One of the last dragonflies we found on Deep Creek was the Gray Sanddragon (Progomphus borealis), another type of clubtail. These large showy dragonflies were always perched on wet sand beside the stream, or on rocks in the sand. Gray Sanddragons are intricately colored with pale grayish blue eyes, off-white or yellow faces, a gray thorax with stripes in brown and pale yellow, and an abdomen of brighter white or yellow markings on black. The terminal abdominal segments bulge slightly, and are mainly black or brown with yellow accents. Even the legs are showy, being shiny black with pale gray markings. Gray Sanddragons will often perch obligingly, though they don’t allow particularly close approach as they are fairly wary. It’s best to use a longer lens and not approach too closely, or to approach slowly and gradually.
More Beautiful Damselflies
Some of the less common damsels also at Deep Creek included a single male Pacific Forktail (Ischnura cervula), small and delicate with a shiny black thorax marked by pale bluish green below and a quartet of pale blue dots on top. The abdominal segments are mostly dull black above and tannish below, with the typical sky blue segments 8 and 9 at the end. Pacific Forktails show bi-colored eyes as well, the top third being shiny black, and the lower two thirds emerald green. Forktails are named for the bifurcated clasping apparatus of the males, a feature not obvious in photos unless under a microscope.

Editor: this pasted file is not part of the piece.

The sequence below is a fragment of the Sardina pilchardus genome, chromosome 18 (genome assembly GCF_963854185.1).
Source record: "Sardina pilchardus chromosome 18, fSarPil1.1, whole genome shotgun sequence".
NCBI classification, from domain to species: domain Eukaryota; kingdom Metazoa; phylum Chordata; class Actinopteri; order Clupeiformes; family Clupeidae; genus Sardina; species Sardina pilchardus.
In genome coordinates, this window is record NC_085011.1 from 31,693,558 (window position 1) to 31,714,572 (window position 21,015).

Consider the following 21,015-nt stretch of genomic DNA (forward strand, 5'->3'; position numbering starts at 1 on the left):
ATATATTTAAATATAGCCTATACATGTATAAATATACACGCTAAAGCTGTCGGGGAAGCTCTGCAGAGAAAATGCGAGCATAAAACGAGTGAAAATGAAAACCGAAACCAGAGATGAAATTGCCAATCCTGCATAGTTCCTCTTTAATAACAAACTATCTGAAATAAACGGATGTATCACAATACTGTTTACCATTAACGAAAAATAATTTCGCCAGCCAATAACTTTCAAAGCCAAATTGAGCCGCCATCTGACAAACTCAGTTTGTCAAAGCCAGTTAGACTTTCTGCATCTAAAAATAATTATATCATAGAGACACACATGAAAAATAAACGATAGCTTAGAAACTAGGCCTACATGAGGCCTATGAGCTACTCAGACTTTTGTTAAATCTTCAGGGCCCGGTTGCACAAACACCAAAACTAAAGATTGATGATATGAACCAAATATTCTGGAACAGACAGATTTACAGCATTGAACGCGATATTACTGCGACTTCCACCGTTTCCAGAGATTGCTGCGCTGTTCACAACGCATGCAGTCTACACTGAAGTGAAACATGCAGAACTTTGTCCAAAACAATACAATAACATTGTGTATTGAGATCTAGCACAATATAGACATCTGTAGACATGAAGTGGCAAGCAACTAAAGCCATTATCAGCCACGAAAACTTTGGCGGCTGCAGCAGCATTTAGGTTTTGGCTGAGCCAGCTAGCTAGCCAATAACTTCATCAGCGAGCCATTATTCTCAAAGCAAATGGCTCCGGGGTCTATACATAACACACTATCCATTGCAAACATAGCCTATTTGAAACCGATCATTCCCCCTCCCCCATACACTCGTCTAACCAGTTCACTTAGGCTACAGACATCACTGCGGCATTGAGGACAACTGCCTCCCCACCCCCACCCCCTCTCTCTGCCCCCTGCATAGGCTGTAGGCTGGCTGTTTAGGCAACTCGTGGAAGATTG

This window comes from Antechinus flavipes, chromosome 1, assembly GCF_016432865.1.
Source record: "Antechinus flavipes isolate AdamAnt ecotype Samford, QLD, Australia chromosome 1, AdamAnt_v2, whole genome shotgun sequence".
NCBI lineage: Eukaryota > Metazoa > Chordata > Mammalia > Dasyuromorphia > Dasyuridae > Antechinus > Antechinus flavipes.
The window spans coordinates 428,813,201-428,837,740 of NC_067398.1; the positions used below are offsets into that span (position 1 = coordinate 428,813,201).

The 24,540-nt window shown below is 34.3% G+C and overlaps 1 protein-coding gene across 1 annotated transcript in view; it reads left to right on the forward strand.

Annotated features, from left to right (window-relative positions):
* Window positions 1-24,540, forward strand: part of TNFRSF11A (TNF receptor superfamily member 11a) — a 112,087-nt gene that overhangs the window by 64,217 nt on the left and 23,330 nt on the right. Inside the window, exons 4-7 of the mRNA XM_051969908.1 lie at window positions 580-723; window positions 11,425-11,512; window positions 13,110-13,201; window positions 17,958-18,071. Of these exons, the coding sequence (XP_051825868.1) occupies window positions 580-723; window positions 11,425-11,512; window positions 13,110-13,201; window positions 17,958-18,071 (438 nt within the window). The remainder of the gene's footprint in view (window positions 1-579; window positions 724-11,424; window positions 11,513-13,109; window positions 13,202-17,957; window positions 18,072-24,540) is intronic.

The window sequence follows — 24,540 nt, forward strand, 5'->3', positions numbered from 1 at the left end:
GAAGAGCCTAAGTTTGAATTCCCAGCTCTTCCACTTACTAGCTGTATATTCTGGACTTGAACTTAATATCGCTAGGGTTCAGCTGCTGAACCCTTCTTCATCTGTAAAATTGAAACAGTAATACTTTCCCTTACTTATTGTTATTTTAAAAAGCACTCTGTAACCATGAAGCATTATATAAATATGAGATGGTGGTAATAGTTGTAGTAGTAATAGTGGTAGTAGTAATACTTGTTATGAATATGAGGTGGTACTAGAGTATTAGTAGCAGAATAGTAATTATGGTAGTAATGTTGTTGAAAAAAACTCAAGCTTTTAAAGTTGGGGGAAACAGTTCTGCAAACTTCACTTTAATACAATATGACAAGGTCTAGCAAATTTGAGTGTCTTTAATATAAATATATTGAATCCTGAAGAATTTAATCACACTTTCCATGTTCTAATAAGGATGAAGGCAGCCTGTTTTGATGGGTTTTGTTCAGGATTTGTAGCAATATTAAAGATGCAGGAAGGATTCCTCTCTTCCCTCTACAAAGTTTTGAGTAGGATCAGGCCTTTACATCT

The last damselfly species we saw was another showy one, the American Rubyspot (Hetaerina americana). We saw a handful of males of this species, usually perched on foliage or rocks, and apparently preferring sunny spots. The American Rubyspot is named for the bright scarlet wash to the inner third of its wings, but the red is not confined to the wings. Our rubyspots showed metallic reddish eyes and thorax, and even a dull reddish wash to the abdominal segments, which were also marked with thin pale tan rings at the joints between segments. Overall, this is a very photogenic damselfly!
Other members of our party also observed a Grappletail, another large and showy black and yellow dragonfly. Sadly we trailed the main party and the Grappletail departed before we arrived. In the end though, this was a spectacularly beautiful spot with an amazing diversity of odonata. We certainly plan on going back in the future!